Dominique Strauss-Kahn Calls Hotel Maid Incident a 'Moral Failure,' Not a Crime

PHOTO: Dominique Strauss-Kahn, former head of the International Monetary Fund, waves as he leaves Roissy airport, north of Paris, France, Sunday, Sept. 4, 2011.
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In his first public interview since his May 14 arrest over sexual assault allegations, Dominique Strauss-Kahn said he was "trampled and humiliated" in the U.S. judicial system, and called his encounter with a hotel maid "a moral failure."

Strauss-Kahn, the former head of the International Monetary Fund and a once -- and possibly future -- likely candidate for president of France, said he had not spoken publicly before the interview today on France's TF1 television channel because he "wanted to speak in front of the French first."

During the 20-minute interview, Strauss-Kahn acknowledged his sexual encounter with Nofissatou Diallo, a New York hotel maid, but said the incident didn't include violence, constraint or aggression. He repeatedly said the incident was a "moral failing" on his part, but not a crime.

"It was a moral failure. I have regretted it every day for the last four months, and I am not done regretting it," Strauss-Kahn said. He called his wife an "exceptional woman" who supported him from the first moment because she believed he was innocent.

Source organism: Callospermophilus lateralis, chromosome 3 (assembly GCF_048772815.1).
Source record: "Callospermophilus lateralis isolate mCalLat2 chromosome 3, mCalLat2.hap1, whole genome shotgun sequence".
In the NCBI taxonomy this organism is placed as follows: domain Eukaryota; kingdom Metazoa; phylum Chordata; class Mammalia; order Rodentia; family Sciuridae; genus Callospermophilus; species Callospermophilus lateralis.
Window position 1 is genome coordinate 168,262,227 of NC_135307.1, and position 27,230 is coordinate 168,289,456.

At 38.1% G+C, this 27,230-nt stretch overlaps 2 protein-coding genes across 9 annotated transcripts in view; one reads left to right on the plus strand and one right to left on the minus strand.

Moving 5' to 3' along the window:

He called the sexual encounter with Diallo a "failure vis-à-vis my wife, my children and my friends."

In May, Diallo accused Strauss-Kahn of trying to rape her in his hotel suite. He was arrested and charged with sexual assault and attempted rape, but charges against him were dismissed last month, after prosecutors said the accuser had changed her story too many times.

Strauss-Kahn is still facing a pending civil case, which he said is "weird for the French that when the charges are dropped, a civil case can move forward, but that's American law."

He repeated the claims some others have made that Diallo had financial motivations for accusing him of assault. With repeated references to the prosecutor's report in the case in New York, Strauss-Kahn maintained that Diallo "lied" about the nature of the encounter.

When asked about how the U.S. justice system treated him, he said he was "very scared."

"When you are in the jaws of the machine, you think it can chew you up," he said. "I was trampled and humiliated before I could defend myself."

He also said he suffered violence and that he "lost a lot," but he acknowledged that others in the same situation could have lost more.

Of the other accusations against him by Tristane Banon, a writer who has accused him of sexual assault, Strauss-Kahn said there was no aggression or violence in that instance either, but that the case is ongoing, so he wouldn't make any further comment.

As for the continuing rumors that he is planning to run for president of France, he said: "I am a candidate for nothing."

He spent several minutes talking about his political positions, particularly the economy.

"I wanted to be a candidate," he said. "I thought my position at the IMF gave me a realistic view of France. I thought I could be useful and bring some answers. This is all behind me."

However, he did say that his "whole life has been dedicated to the public good, so we will see."

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